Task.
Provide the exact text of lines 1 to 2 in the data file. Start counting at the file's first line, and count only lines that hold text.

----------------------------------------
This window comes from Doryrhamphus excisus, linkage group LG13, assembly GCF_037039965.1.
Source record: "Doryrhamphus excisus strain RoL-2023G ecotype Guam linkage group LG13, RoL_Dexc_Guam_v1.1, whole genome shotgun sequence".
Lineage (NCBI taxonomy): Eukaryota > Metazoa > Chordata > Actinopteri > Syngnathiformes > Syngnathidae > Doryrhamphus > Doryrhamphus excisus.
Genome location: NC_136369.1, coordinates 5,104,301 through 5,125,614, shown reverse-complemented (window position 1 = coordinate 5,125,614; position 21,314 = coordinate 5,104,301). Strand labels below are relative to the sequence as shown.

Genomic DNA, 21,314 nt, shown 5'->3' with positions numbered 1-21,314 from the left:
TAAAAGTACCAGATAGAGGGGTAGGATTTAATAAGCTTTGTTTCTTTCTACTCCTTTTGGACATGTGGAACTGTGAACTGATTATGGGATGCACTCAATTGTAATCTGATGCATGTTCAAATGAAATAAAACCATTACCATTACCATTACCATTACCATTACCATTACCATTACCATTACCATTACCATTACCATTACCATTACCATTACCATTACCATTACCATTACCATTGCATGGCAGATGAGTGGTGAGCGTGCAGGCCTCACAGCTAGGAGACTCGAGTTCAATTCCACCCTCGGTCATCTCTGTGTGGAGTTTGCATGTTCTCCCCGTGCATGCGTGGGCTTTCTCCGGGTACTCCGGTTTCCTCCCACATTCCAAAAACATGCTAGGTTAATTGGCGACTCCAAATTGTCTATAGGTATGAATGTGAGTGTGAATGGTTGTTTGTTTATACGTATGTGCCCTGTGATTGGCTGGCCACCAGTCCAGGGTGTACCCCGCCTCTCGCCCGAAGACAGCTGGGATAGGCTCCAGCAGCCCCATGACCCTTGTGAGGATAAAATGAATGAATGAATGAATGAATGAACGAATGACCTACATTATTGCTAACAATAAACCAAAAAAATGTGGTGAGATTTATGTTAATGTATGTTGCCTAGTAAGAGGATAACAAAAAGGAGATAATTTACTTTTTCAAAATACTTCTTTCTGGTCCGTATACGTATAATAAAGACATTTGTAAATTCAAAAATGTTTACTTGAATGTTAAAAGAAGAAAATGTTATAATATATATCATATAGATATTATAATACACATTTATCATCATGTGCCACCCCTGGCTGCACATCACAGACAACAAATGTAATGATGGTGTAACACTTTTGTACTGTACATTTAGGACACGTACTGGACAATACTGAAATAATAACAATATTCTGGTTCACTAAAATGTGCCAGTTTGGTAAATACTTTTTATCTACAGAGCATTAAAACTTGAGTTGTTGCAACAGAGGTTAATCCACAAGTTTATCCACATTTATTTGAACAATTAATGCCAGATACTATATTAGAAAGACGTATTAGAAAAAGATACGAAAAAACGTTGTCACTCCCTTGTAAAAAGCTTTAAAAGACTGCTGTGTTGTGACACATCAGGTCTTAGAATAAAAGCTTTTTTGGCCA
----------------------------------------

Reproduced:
This window comes from Doryrhamphus excisus, linkage group LG13, assembly GCF_037039965.1.
Source record: "Doryrhamphus excisus strain RoL-2023G ecotype Guam linkage group LG13, RoL_Dexc_Guam_v1.1, whole genome shotgun sequence".